In part two of resident diabetic Henry Stewart's ongoing series, Insulin is Not a Cure, he explained the best-case scenario when taking insulin (exhaustion), the worst (death), and the normal (really bad).
Insulin therapy is all guesswork. As Sam Whiting wrote in the San Francisco Gate, the idea that diabetics can control their blood-sugar levels is a myth: the best for which they can hope is to influence them. A diabetic, essentially, is trying to be his pancreas, which is about as feasible as him trying to do the work of his heart or lungs. A properly functioning body knows its blood glucose levels and administers small amounts of insulin whenever necessary. A diabetic can only prick his finger to check his blood so many times a day, take so many injections, make so many guesses as to how whatever he’s planned to do and eat that day will affect his condition. (Some diabetics now have “insulin pumps,” a continuously worn needle connected to a small gizmo that allows many small insulin infusions throughout the day, more accurately mimicking a pancreas.) He can overdose by accident. And once the insulin has entered the bloodstream, there’s no way to get it out, like an egg in a cake. All you can do is eat. The insulin isn’t just feeding you; you’re feeding it.
But food isn’t the only factor to influence blood sugar, and even it does so in peculiar, often unpredictable ways; you could eat the same thing for breakfast and inject the same amount of insulin on two different days and wind up with radically different sugar-readings by lunch. Though peanuts are essentially free of the kind of carbs that would raise your blood sugar, they can have that effect because of the way fat affects insulin reception. Alcohol usually lowers blood sugar levels, counterintuitively, as do some teas. (Sometimes, though, they don’t, even though they have several times in the past, and you wake up in the morning with a blood sugar reading much higher than you anticipated!) Stress affects blood sugar levels, as does physical activity. Maybe you fall asleep right after dinner, and because of inactivity the insulin never really gets worked through your system. Maybe an area of the body has become so damaged from repeated injections that the insulin doesn’t properly make it into the bloodstream.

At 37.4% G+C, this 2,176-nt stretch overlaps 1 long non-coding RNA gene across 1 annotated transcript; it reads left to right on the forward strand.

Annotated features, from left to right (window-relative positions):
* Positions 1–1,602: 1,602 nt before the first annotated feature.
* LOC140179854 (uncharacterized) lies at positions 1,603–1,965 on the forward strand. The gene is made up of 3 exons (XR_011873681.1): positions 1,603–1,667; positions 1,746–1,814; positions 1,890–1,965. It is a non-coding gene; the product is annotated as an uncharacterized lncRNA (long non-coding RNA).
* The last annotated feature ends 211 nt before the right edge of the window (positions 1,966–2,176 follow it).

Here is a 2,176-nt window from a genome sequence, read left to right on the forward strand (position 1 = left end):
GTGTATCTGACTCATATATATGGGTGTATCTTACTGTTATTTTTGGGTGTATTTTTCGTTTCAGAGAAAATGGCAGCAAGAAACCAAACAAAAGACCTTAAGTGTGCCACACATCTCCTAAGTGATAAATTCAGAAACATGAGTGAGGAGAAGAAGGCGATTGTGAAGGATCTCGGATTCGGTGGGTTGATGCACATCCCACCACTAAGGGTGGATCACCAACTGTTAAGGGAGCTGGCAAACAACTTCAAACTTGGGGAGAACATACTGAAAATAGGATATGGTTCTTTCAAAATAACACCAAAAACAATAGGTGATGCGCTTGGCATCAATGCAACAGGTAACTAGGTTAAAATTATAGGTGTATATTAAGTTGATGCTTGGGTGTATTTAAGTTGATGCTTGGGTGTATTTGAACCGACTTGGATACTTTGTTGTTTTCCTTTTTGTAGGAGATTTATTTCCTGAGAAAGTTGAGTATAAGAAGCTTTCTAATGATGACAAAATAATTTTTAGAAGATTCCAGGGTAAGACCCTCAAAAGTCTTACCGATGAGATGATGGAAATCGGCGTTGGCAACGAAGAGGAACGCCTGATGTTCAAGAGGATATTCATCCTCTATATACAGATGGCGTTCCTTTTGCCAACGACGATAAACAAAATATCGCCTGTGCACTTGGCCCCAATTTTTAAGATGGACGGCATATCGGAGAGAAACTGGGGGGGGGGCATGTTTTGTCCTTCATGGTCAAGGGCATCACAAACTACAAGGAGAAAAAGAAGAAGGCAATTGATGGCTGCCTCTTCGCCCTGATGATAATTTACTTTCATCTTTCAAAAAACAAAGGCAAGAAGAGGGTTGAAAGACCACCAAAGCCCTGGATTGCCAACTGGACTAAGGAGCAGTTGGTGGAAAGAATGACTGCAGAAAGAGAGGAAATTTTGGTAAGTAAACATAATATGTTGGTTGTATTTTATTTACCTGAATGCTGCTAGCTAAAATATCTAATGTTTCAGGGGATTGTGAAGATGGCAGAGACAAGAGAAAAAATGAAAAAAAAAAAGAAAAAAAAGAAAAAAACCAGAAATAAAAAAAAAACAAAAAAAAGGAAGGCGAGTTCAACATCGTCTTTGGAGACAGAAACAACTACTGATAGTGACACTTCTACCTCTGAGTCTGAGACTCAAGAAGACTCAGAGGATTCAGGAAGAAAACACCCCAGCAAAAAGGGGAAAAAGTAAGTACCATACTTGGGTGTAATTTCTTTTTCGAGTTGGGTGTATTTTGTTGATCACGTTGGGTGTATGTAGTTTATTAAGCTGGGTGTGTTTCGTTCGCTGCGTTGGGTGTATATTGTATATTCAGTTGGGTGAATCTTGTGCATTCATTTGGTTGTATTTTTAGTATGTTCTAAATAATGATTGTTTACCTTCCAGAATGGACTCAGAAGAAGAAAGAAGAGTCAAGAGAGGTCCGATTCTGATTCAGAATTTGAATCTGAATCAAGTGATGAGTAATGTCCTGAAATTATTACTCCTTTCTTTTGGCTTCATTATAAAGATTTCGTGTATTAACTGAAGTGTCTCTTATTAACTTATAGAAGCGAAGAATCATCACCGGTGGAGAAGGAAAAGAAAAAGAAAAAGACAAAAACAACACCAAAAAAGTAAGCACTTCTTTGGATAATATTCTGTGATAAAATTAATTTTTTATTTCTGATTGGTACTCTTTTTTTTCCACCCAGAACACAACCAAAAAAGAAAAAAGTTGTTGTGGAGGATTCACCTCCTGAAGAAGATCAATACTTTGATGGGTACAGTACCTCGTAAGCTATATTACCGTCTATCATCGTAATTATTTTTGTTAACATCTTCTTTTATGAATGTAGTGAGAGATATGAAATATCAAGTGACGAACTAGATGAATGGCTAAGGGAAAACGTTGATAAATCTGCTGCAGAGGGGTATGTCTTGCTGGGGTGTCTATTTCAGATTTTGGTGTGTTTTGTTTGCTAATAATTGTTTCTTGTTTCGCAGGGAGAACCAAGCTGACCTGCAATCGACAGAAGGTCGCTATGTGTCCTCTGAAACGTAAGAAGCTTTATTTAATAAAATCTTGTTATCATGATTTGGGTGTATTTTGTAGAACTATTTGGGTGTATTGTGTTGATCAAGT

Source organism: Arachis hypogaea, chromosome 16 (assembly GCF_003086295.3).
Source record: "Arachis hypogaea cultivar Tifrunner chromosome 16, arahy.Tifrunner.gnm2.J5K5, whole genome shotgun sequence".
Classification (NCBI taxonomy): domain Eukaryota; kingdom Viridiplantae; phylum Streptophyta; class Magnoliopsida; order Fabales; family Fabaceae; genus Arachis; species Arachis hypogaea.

Diabetics have to monitor themselves closely, discover patterns in the ways certain foods and activities affect them, and use that information to make educated guesses as to how much insulin to inject, what to eat and how much of it, how much exercise to perform. If a diabetic takes insulin and fails to eat, or fails to eat enough, or fails to eat soon enough (which is why I collapsed that time in the middle of dinner—it took ten or fifteen minutes longer to cook than I had supposed), they can at worst suffer brain damage or slip into a coma. At best, they get dizzy and disoriented, like a sudden onset of drunkenness without any of the fun.
Healthy blood sugar levels fall within a range of 70-110 [mg of glucose per dL of blood]. (Diabetics hope to keep their sugars within that range, or close to it, but it’s impossible to be consistent.) Once levels begin to fall below 70, the symptoms of hypoglycemia begin. At first, it might just be a mild sluggishness, a difficulty concentrating. The brain is hungry. But if blood sugar levels continue to fall, the physical response escalates: sometimes gradually, sometimes all at once, the brain surpasses hunger—it’s starving, at which point you might start sweating as your body temperature rises; severe disorientation ensues.
It’s surprisingly simple to get out of a hypoglycemic episode: just eat some sugar. A good diabetic always carries a packet of Skittles, a can of Coke or a tube of glucose tablets for just such an emergency. But in truth you need two things to pull yourself out of hypoglycemia: one is sugar; the other, rational thinking—and that’s the one thing a hypoglycemic diabetic definitely lacks.